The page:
For Immediate ReleaseFebruary 22, 2017
Tiburon Peninsula residents mark 20 years of invasive plant eradication
San Rafael, CA – When invasive plants on a nearby nature preserve became a threat to native flowers and a wildland fire risk for homes, a handful of Tiburon Peninsula residents pulled on their gardening gloves and took to the slopes, yanking out the culprits by the roots. That was 20 years ago, and dirt-stained Broom Busters are still going strong on the first Saturday of each month at Old Saint Hilary’s Open Space Preserve.
Marin County Parks had two representatives at the group’s first organizational meeting in January 1997. Kathy Martinez, Chuck Taylor, Jean Taylor, Maureen Meikle, Rodger Felton, Helen Lindqvvist, and Linda Chute were the original resident members who talked with Parks’ Leonard Page and Brian Sanford.
“The volunteers wanted to save the land from development, but they also wanted to improve it,” said Brian Sanford, Parks’ south region superintendent. “Several rare and endangered plants were being overrun by invasive french broom, and they understood how important the work was going to be.”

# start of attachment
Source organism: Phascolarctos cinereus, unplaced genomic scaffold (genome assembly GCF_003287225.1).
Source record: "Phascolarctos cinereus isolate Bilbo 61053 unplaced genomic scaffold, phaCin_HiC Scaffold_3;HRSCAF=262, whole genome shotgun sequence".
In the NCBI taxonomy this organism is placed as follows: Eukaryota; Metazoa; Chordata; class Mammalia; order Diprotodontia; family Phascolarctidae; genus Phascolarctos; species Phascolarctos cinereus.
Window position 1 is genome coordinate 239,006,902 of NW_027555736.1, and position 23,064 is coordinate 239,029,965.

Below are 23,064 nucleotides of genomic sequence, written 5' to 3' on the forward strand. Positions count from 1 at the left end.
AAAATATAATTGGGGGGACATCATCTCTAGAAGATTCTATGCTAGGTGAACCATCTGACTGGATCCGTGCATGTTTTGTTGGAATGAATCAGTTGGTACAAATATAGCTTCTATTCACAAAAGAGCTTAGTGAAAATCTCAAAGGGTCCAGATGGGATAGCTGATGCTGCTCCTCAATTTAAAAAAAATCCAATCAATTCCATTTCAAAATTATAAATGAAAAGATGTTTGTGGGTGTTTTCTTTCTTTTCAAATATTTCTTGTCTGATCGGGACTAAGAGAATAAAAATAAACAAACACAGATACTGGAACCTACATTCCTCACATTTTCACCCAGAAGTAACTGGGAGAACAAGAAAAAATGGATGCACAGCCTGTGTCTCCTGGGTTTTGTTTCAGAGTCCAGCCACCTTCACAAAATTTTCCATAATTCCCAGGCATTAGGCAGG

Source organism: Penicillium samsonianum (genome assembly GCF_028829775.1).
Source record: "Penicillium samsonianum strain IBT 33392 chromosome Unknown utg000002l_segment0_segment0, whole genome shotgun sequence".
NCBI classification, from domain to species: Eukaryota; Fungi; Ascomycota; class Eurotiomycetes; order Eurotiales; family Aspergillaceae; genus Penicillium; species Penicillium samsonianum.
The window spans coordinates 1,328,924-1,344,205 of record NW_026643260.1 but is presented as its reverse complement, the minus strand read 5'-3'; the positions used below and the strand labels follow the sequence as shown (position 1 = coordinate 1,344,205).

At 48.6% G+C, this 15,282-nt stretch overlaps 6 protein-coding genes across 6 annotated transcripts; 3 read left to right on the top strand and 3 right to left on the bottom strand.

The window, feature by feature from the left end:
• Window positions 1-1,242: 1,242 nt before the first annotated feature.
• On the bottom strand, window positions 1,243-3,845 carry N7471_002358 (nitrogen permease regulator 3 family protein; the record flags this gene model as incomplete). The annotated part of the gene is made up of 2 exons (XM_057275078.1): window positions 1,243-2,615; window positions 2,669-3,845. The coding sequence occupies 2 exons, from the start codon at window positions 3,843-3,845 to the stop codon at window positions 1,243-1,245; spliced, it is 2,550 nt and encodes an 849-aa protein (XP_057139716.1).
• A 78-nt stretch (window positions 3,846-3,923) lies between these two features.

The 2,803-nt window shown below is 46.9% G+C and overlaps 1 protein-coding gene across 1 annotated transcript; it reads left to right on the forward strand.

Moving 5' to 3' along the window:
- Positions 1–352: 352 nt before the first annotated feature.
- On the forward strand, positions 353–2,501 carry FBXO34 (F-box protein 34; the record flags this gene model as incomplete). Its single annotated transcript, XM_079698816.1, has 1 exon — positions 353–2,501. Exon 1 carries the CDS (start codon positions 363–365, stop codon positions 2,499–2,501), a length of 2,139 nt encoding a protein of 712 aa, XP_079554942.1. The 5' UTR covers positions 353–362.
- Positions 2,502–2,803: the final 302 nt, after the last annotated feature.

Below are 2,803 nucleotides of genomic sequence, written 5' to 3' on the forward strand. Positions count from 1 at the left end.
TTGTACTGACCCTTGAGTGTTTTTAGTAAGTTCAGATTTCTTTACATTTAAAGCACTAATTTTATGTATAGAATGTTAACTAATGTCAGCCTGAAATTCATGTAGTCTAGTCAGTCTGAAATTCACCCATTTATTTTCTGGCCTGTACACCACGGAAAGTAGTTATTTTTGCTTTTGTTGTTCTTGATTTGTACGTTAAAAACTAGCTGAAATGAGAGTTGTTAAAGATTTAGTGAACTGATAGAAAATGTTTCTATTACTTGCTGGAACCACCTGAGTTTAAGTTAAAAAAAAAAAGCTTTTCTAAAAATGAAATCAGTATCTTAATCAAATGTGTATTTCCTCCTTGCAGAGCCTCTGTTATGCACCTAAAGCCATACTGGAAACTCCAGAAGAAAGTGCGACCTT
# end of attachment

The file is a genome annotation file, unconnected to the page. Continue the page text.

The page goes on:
The first work day took place three weeks later. Once word circulated in the community about the Broom Busters’ mission, a homeowners group and youth group occasionally joined the ranks. The Broom Busters won a statewide community volunteering award in 2005 from the California Park & Recreation Society. Marin Community Foundation awarded the group a grant that allowed the Broom Busters to purchase tools in 2007.
Today, all of the original broom plants have been removed, in some cases several times. As an example of how persistence can pay off, a patch of invasive yellow starthistle was pulled regularly for many years, but no new plants have been located in the area since 2009.
“We need to work with private community members near the preserve to keep the volunteers motivated to pull new growth to restore this incredible place,” said Greg Reza, Parks’ volunteer program coordinator. “It’s going to take another 20 or 30 years to completely eradicate the invasive plants from this area.”
The spirit of groups such as the Broom Busters is central to Parks’ approach to vegetation management, which follows the goal of removing invasive plants in open space preserves and other facilities with little or no pesticide use. Each year volunteers provide nearly 8,000 hours out of 37,000 total hours of labor to physically remove invasive vegetation such as french broom, scotch broom, thistles, fennel, and non-native grasses. Anyone interested in joining or forming a volunteer group should contact Reza at email@example.com or 415-473-3778. More volunteering opportunities may be found on Parks’ volunteering webpage.
Refreshments will be served at the March 11 celebration, and afterward attendees are invited to help uproot more invasive plants. The event may be cancelled if it’s raining.
Greg RezaVolunteer CoordinatorMarin County Parks
18 Jeannette Prandi WaySan Rafael, CA 94903(415) 473-3778Email: Greg RezaMarin County Parks website